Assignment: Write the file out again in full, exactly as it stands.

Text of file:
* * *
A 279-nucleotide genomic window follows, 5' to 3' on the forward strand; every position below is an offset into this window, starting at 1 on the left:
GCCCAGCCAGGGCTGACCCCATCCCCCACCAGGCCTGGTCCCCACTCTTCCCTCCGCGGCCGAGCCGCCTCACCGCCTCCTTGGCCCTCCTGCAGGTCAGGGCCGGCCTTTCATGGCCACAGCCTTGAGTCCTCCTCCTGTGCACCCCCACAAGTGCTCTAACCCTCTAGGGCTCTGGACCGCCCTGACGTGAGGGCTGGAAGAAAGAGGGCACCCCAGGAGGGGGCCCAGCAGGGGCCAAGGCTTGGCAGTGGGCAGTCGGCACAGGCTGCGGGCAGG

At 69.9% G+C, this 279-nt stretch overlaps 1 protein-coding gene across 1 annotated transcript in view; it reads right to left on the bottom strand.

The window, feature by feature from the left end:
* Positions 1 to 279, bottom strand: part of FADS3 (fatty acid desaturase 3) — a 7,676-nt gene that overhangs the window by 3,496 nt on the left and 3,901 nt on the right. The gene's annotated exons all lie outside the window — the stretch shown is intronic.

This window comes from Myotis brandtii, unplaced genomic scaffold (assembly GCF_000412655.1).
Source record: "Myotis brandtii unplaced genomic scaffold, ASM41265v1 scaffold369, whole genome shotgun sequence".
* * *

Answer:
A 279-nucleotide genomic window follows, 5' to 3' on the forward strand; every position below is an offset into this window, starting at 1 on the left:
GCCCAGCCAGGGCTGACCCCATCCCCCACCAGGCCTGGTCCCCACTCTTCCCTCCGCGGCCGAGCCGCCTCACCGCCTCCTTGGCCCTCCTGCAGGTCAGGGCCGGCCTTTCATGGCCACAGCCTTGAGTCCTCCTCCTGTGCACCCCCACAAGTGCTCTAACCCTCTAGGGCTCTGGACCGCCCTGACGTGAGGGCTGGAAGAAAGAGGGCACCCCAGGAGGGGGCCCAGCAGGGGCCAAGGCTTGGCAGTGGGCAGTCGGCACAGGCTGCGGGCAGG

At 69.9% G+C, this 279-nt stretch overlaps 1 protein-coding gene across 1 annotated transcript in view; it reads right to left on the bottom strand.

The window, feature by feature from the left end:
* Positions 1 to 279, bottom strand: part of FADS3 (fatty acid desaturase 3) — a 7,676-nt gene that overhangs the window by 3,496 nt on the left and 3,901 nt on the right. The gene's annotated exons all lie outside the window — the stretch shown is intronic.

This window comes from Myotis brandtii, unplaced genomic scaffold (assembly GCF_000412655.1).
Source record: "Myotis brandtii unplaced genomic scaffold, ASM41265v1 scaffold369, whole genome shotgun sequence".